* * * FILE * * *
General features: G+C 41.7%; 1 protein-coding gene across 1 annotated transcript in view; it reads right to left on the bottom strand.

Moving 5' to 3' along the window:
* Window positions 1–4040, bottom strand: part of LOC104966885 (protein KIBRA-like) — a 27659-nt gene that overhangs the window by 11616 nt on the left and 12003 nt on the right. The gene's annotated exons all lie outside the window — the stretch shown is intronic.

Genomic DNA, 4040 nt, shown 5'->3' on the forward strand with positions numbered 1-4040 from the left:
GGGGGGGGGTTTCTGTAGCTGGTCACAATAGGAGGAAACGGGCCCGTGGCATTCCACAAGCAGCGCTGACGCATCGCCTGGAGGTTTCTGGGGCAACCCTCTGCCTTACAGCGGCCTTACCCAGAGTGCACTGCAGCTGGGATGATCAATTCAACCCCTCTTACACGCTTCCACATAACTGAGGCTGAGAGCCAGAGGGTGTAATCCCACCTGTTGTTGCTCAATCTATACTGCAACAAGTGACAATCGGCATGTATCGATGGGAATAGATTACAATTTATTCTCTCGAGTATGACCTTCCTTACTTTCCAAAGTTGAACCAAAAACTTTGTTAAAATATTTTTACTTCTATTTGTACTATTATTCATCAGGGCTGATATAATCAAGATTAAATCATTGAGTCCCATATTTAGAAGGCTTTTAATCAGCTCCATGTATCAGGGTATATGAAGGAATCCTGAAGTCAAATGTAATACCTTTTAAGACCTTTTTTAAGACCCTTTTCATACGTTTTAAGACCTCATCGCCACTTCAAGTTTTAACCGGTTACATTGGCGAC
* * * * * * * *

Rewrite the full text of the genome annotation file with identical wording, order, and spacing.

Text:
General features: G+C 41.7%; 1 protein-coding gene across 1 annotated transcript in view; it reads right to left on the bottom strand.

Moving 5' to 3' along the window:
* Window positions 1–4040, bottom strand: part of LOC104966885 (protein KIBRA-like) — a 27659-nt gene that overhangs the window by 11616 nt on the left and 12003 nt on the right. The gene's annotated exons all lie outside the window — the stretch shown is intronic.

Genomic DNA, 4040 nt, shown 5'->3' on the forward strand with positions numbered 1-4040 from the left:
GGGGGGGGGTTTCTGTAGCTGGTCACAATAGGAGGAAACGGGCCCGTGGCATTCCACAAGCAGCGCTGACGCATCGCCTGGAGGTTTCTGGGGCAACCCTCTGCCTTACAGCGGCCTTACCCAGAGTGCACTGCAGCTGGGATGATCAATTCAACCCCTCTTACACGCTTCCACATAACTGAGGCTGAGAGCCAGAGGGTGTAATCCCACCTGTTGTTGCTCAATCTATACTGCAACAAGTGACAATCGGCATGTATCGATGGGAATAGATTACAATTTATTCTCTCGAGTATGACCTTCCTTACTTTCCAAAGTTGAACCAAAAACTTTGTTAAAATATTTTTACTTCTATTTGTACTATTATTCATCAGGGCTGATATAATCAAGATTAAATCATTGAGTCCCATATTTAGAAGGCTTTTAATCAGCTCCATGTATCAGGGTATATGAAGGAATCCTGAAGTCAAATGTAATACCTTTTAAGACCTTTTTTAAGACCCTTTTCATACGTTTTAAGACCTCATCGCCACTTCAAGTTTTAACCGGTTACATTGGCGAC